solve for power (Watts) now as well. We can cross-check with Ohm's Law to
verify. We can solve for Watts before Ohms, but we have to have two known's
before we can solve. We cannot assume any factor and come up with a factual
result.
To go back to your post, if you wire a dryer that's not dual voltage
capable, which I think is what you meant judging by the data in your post,
then you are correct, you will let the smoke out of the dryer. One final
note, while your assessment of Ohm's law is true, you are assuming all the
people in this discussion don't know the difference between devices that are
multi-voltage capable and that's not so. Judging by Char's reply to your
post he doesn't know the difference either, just like he didn't know the
difference between Watt's Law and Ohm's Law.
Dave
You are right in your supposition. I was talking about plugging a dryer
(really any device, but dryer is the example that was chosen) that is wired
for 120V into 240V power. I don't think I was aware that a 120V machine
could normally be rejumpered for 240V operation. Thanks for that
information.

The multi-voltage capable dryer certainly could be thought of as an
implementation of what we were describing as two dryer models, one for 120V
and one for 240V. Clearly it's a more elegant idea than having two distinct
models, especially in an place where both voltages are available. It might
be as simple as wiring a pair of motor coils in parallel for 120V and
serial for 240V, the same for heating coils, and having transformer taps
for the power supply for the digital circuits.

Probably most of us are aware that the switching power supplies commonly
used as USB charger wall warts can be plugged into a range of voltages at
different frequencies. I don't know how they are wired, but clearly they
are designed by the right engineers (not designed by me, for sure!).
 
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G

Gene E. Bloch

Have you ever seen an old-fashioned knife switch? One glance at that (or
for that matter at the interior of a modern wall switch) would tell you
where those terms come from. They are quite literal...
I was careless in the above. I forgot to point out that when you *open* a
switch you get darkness and when you *close* a switch you get light.
However, my grandparents and other relatives of their generation (they were
immigrants born around 1880) used to say "close the light" to mean turn the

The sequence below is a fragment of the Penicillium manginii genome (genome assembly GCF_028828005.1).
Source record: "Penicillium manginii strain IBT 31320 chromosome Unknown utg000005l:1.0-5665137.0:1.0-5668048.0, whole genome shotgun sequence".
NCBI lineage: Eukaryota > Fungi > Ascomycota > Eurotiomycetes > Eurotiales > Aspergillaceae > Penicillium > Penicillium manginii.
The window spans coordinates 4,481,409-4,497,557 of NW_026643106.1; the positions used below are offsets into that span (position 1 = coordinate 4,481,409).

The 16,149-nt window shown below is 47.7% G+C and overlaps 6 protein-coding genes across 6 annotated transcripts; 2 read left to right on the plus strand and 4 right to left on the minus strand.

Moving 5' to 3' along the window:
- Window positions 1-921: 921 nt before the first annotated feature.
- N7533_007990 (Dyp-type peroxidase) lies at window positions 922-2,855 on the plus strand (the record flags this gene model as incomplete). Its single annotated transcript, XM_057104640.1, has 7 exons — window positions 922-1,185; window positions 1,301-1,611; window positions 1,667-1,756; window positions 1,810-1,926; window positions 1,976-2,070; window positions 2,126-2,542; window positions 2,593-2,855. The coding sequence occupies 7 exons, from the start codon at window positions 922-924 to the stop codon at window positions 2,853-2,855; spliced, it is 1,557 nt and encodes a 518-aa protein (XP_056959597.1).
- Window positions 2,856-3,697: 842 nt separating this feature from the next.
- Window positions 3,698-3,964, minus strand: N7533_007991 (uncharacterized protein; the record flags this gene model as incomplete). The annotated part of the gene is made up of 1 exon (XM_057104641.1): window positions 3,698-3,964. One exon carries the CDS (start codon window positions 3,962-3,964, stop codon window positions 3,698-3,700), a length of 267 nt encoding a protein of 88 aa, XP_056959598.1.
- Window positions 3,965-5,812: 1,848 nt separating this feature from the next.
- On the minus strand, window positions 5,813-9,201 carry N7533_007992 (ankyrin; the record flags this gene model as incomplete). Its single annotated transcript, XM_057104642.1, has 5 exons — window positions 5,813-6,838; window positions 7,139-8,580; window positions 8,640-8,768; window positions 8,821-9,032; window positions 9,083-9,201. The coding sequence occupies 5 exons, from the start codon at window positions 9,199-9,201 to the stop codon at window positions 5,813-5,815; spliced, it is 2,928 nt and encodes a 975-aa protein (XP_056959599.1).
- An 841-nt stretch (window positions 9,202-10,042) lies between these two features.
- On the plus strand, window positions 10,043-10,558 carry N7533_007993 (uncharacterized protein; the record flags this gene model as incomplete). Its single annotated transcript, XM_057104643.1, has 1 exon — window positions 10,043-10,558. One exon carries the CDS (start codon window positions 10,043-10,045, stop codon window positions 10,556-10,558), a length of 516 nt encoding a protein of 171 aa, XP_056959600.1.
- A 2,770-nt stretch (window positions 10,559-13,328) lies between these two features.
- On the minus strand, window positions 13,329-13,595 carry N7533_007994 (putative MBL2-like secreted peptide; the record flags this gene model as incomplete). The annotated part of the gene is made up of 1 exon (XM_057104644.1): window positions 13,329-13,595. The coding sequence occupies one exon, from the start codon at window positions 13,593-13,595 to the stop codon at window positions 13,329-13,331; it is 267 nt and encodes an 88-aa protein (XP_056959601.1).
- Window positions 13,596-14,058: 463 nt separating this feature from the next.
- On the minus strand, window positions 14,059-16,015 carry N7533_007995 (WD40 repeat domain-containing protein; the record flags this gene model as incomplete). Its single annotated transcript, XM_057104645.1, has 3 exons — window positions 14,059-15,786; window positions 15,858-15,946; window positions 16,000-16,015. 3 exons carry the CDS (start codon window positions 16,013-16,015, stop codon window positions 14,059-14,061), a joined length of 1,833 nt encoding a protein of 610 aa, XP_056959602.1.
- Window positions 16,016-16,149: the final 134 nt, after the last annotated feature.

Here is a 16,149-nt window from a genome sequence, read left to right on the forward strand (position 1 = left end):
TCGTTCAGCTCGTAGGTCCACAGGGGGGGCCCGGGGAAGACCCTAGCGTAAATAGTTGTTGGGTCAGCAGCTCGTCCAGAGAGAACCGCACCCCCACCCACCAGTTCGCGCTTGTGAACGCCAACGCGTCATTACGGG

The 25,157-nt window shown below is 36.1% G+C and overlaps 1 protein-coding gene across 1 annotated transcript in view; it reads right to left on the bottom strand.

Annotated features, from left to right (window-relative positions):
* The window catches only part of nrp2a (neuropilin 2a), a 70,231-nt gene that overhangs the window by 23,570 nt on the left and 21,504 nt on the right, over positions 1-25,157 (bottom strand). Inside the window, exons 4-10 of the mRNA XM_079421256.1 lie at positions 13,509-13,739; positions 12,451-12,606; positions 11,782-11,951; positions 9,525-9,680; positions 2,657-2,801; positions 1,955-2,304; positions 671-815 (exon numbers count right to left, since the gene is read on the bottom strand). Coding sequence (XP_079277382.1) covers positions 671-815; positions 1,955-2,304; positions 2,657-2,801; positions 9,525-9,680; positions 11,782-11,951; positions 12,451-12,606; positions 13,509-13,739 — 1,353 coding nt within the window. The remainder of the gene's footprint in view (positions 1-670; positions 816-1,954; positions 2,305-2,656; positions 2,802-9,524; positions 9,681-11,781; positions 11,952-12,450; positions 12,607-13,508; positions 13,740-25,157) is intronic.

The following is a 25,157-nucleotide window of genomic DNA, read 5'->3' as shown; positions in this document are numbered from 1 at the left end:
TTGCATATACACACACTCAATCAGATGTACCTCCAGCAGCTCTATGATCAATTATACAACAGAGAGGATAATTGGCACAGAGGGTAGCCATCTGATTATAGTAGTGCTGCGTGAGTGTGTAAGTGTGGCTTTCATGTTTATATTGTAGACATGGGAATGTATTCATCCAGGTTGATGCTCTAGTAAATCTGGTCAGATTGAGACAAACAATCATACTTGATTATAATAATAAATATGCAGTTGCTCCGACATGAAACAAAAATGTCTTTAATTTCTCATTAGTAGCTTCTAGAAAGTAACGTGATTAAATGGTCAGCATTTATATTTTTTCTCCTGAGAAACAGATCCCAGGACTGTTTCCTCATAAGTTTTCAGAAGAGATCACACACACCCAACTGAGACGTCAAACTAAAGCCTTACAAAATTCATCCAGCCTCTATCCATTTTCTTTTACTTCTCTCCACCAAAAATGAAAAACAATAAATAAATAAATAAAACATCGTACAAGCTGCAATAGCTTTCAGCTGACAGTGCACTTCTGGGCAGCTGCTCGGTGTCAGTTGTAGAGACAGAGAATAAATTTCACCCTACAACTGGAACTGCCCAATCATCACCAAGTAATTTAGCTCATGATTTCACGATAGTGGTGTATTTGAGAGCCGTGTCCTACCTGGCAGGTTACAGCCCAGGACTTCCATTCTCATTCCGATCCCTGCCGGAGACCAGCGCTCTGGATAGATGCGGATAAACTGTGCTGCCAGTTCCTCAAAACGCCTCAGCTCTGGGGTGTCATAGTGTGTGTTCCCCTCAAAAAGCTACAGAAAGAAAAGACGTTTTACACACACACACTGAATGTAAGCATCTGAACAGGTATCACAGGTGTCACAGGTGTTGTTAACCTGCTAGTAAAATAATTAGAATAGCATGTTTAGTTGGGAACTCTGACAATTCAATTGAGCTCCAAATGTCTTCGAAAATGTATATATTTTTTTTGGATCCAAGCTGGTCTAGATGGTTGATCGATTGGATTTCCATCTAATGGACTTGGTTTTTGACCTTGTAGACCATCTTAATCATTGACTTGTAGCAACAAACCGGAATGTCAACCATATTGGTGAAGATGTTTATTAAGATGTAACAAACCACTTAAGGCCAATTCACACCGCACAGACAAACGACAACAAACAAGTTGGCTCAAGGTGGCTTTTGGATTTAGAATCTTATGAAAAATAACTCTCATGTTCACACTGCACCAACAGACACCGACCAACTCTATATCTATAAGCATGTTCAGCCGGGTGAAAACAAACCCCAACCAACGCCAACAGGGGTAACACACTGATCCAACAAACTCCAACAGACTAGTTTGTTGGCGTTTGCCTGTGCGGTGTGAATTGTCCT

light off.

Also, to engineers at least, an open circuit is a circuit that is not
powered or otherwise not complete.

BTW, if I were a poor person in the days of candles, I don't think I'd want
to close a shutter on them to cut off their light. I'd be burning candles
without getting the benefit of their light, which is poor economics.
 
G

GreyCloud

Sam said:
Sam said:
[snip]

You may be using a computer for 60 years or more. 60 years, and ONE
logon per day. Now you've got over 21,914 logons. At 5 seconds each,
that's more than 24 hours wasted on repeatedly entering your password.
That is fine
What's "this"? Are you continuing to imagine that I was LIMITING
myself to ONE DAY? How many times do you log on during your LIFE? You
spend a lot more than 5 seconds logging on.

if it is your own computer.
Do it at work that demands security, and you'll find yourself out of a job.
That is totally ridiculous. All it takes is an outsider to get by
password security and it is all over with. What the OP wants is not
worth it.
You replied to the wrong person. I asked questions.
I remember a DOD gal that managed a VMS cluster and she got pretty lazy
and wrote down her password, only because VMS does not allow
passwordless systems, and the system got compromised. She spent the
next year going from government facitly to facility teaching security
after that snafu.
It isn't about how many times a year you have to login... why do you
think MS provided a password mechanism in the first place?
It helps to keep outsiders on the net from just waltzing in and snooping
thru your files.
 
G

Gene E. Bloch

snip


Someone correct me here if I'm wrong, but it's my understanding when you
wire a dryer that's dual voltage capable, with 120V you use maybe half the
heating elements. When you wire it with 240V you use all the heating
elements. So everything changes by an unknown except Voltage which we know
is 240V. We can now start to solve the problem by finding the resistance
(Ohms) with an Ohmmeter, which is now a known and solve for current (Amps)
or find current with an Ammeter and solve for resistance (Ohms). We can now
solve for power (Watts) now as well. We can cross-check with Ohm's Law to
verify. We can solve for Watts before Ohms, but we have to have two known's
before we can solve. We cannot assume any factor and come up with a factual
result.
To go back to your post, if you wire a dryer that's not dual voltage
capable, which I think is what you meant judging by the data in your post,
then you are correct, you will let the smoke out of the dryer. One final
note, while your assessment of Ohm's law is true, you are assuming all the
people in this discussion don't know the difference between devices that are
multi-voltage capable and that's not so. Judging by Char's reply to your
post he doesn't know the difference either, just like he didn't know the
difference between Watt's Law and Ohm's Law.
Dave
Do *you* know what Watt's law is?

http://encyclopedia2.thefreedictionary.com/Watt's+law

Recall that Watt died in 1819, long before the unit of power was named
after him (1882), and before the formula for power in an electric circuit
was worked out.